Sun, Feb 03, 2013 - Page 14 News List

Burmese wine takes the stage as bamboo curtain lifted

As the country continues on its path of reform, calmer domestic conditions and a tourist influx are allowing vineyards to flourish in spite of the grape-unfriendly climate

By Kelly Macnamara  /  AFP, INLE LAKE, Myanmar

Workers walk past a vineyard at the Red Mountain Estate close to Inle Lake in Myanmar’s eastern Shan State on Aug. 5 last year.

Photo: AFP

Myanmar may be best known for its decades of junta rule, but behind the bamboo curtain, maverick entrepreneurs have toiled for years to put the nation on the map for the quality of its wine.

Vines cascade down terraces overlooking the vast mirror of Inle Lake in northeastern Myanmar, an unlikely setting for a budding wine industry tempting the tastebuds of tourists now flocking to the country as it opens up.

“Everybody is surprised to see a vineyard here in the middle of Myanmar with all this modern equipment,” said Francois Raynal, winemaker at the Red Mountain Estate in Shan State.

The vineyard, which produces about 120,000 bottles a year that fetch approximately 10,000 kyat (US$11) apiece, has itself become a draw for foreigners intrigued that vines could grow in the tropical country.

Many visitors are Europeans with a “strong wine culture” who want to try the local tipple, said Raynal, a Frenchman who has worked at the winery for a decade.

Myanmar’s wine pioneer was Bert Morsbach, a German who spearheaded the country’s original vineyard, Aythaya, after a colorful career in Southeast Asia.

He began working in Myanmar in 1989 exporting organic basmati rice, but turned to vines after the business was confiscated by a Burmese government minister.

In 1998, he planted 4,000 vines imported from France in eastern Karenni State, but a simmering insurgency between the Burmese army and ethnic rebels flared in the area and the government forbade him from tending his vineyard.

“That was my first experience with wine. Then I said: ‘I like it here, so much that I will give it another chance with another region up there in Shan State,’” Morsbach told media.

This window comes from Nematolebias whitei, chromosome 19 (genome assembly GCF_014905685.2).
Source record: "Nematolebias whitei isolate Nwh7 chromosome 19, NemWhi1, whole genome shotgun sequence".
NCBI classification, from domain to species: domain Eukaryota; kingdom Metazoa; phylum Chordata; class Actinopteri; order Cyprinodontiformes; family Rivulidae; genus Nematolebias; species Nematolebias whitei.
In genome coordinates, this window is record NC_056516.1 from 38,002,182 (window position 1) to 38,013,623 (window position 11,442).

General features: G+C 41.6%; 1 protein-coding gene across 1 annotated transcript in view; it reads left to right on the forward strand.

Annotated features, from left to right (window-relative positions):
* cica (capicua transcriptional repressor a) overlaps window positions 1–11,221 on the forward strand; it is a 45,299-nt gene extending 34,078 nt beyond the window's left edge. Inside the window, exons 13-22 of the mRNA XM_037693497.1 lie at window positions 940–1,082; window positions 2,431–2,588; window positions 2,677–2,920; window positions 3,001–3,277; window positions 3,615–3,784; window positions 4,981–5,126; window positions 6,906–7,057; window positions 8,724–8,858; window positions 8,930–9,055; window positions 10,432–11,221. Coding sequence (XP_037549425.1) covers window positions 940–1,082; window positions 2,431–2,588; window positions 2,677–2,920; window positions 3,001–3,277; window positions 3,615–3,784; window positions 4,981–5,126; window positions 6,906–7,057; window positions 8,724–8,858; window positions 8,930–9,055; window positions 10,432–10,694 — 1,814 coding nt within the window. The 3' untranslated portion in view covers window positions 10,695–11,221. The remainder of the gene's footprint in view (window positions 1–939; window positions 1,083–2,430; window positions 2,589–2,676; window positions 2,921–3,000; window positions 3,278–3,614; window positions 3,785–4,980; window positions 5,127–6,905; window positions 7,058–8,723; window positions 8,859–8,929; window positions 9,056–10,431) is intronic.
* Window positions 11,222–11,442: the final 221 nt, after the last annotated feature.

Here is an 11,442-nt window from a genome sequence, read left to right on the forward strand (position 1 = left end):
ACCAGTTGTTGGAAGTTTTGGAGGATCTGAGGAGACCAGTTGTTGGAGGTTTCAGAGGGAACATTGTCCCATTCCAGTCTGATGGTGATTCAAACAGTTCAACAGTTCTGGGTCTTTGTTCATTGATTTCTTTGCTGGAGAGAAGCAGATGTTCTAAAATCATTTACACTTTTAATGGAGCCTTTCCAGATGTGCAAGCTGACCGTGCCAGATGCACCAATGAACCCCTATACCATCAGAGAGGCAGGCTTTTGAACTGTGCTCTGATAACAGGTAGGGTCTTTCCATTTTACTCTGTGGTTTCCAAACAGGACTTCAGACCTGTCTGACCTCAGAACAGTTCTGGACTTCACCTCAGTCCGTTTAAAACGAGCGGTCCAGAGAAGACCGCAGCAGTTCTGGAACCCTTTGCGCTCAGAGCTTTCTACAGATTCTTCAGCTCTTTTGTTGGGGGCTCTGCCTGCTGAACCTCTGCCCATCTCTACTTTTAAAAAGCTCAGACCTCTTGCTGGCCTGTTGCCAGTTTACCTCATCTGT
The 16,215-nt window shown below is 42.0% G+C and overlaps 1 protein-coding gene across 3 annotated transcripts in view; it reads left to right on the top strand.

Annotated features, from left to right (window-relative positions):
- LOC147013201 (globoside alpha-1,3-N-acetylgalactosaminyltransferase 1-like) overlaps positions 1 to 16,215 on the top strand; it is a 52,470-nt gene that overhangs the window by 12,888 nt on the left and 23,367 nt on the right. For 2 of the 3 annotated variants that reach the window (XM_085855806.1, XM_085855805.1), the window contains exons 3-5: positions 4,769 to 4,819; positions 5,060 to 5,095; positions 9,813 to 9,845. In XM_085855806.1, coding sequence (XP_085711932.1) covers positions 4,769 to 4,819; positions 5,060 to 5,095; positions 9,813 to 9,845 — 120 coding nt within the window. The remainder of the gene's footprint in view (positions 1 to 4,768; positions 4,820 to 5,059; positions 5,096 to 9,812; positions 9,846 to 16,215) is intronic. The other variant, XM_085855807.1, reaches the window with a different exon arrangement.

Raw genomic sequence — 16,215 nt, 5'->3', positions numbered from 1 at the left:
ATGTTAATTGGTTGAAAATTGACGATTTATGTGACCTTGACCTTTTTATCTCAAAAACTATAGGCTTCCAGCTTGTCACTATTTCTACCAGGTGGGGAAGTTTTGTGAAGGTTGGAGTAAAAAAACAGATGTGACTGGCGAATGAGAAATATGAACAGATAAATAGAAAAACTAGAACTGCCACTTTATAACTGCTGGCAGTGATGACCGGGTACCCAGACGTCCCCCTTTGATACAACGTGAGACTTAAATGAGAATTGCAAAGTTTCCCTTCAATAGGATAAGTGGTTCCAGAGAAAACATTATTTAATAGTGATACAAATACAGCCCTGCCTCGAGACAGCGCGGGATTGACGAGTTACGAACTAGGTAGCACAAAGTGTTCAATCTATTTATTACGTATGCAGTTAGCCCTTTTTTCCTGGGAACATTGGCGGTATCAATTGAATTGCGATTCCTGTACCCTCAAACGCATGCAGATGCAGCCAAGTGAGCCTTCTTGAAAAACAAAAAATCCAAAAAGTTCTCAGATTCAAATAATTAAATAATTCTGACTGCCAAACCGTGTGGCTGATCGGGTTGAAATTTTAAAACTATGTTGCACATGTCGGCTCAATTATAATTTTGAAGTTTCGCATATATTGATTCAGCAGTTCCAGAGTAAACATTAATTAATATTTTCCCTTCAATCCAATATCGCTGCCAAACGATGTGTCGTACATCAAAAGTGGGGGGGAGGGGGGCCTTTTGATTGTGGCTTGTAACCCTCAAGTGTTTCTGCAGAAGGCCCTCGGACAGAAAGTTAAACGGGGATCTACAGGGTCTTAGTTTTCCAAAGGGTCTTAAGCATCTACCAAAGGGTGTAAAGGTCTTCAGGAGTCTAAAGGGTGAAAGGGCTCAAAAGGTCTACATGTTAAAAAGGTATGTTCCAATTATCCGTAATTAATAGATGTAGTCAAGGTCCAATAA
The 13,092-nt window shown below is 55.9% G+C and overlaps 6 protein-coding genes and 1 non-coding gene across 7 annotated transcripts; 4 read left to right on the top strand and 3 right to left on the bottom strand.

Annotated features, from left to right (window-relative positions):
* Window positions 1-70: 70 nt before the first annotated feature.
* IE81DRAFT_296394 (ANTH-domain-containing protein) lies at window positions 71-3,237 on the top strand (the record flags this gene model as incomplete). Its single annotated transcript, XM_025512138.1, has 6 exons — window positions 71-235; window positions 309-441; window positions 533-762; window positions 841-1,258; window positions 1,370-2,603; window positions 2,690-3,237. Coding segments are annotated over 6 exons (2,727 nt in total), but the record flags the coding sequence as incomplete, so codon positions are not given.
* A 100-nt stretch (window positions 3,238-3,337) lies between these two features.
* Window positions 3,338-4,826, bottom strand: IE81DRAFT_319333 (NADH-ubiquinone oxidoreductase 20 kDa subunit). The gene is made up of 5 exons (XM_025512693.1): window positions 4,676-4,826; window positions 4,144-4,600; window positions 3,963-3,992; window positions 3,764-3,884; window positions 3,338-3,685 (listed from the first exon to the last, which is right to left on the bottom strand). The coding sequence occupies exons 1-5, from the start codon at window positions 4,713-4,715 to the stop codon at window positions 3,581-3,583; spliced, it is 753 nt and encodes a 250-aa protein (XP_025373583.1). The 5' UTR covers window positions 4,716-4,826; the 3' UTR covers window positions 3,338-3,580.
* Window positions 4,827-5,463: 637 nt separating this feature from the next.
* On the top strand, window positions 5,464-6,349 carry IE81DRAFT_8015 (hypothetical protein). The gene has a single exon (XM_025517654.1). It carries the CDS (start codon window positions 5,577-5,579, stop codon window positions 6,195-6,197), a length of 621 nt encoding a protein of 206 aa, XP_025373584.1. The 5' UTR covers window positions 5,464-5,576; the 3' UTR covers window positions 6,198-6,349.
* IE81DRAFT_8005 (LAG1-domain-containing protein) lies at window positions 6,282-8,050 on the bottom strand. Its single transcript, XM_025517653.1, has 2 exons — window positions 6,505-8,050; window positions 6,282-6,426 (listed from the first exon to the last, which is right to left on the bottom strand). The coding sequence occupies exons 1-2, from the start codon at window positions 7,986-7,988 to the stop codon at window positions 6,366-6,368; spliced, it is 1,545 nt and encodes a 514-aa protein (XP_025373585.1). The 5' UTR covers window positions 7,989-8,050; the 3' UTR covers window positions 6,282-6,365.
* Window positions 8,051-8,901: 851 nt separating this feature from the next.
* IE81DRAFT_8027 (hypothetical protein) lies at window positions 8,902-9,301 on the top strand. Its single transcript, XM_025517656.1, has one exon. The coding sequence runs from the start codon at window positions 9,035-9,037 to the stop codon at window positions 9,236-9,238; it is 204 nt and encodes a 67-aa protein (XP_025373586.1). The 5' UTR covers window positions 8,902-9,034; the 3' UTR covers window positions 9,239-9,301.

The challenges of wine-growing in Myanmar are not just related to its complex political history.

Although it is known for its fertile soil, the country’s tropical climate and relatively short days during the June to July peak budding period mean that only a few grape types are able to thrive.

“Fungus is our biggest enemy. Greenhouse conditions here mean it often grows much better than grapes,” said Hans Leiendecker, the director of wine operations at Aythaya, which expects to have sold 100,000 bottles last year and double that amount this year.

Shan State’s clouded hills give the vineyard an elevation of about 1,100m above sea level, meaning the vines enjoy cooler temperatures than in other tropical areas.

“It’s cold and that produces the nice aromas,” Leiendecker said.

Consumers seem to have more of a thirst for red wines than white and Aythaya has found that Shiraz grows well. It is also testing German Dornfelder, Tempranillo and Chianti.

Myanmar’s winemakers have by necessity been “very experimental” and could develop well in the coming years, following in the footsteps of China, Thailand and India, said Denis Gastin, a writer specializing in Asian wine.

He said the success of Myanmar’s trailblazing vineyards has encouraged a number of smaller operations to bud — a situation likely to please hoteliers clamoring for local wines.

“We are happy to present a product from our own land. Also, it is a quality product. It is fantastic wine,” said Yin Myo Su, who runs the posh Inle Princess Hotel. “I hope we won’t be limited to two vineyards — we could have 20.”

Myanmar’s international image has improved dramatically as it emerges from military rule, with Burmese President Thein Sein taking office in 2011 and overseeing dramatic political reforms.

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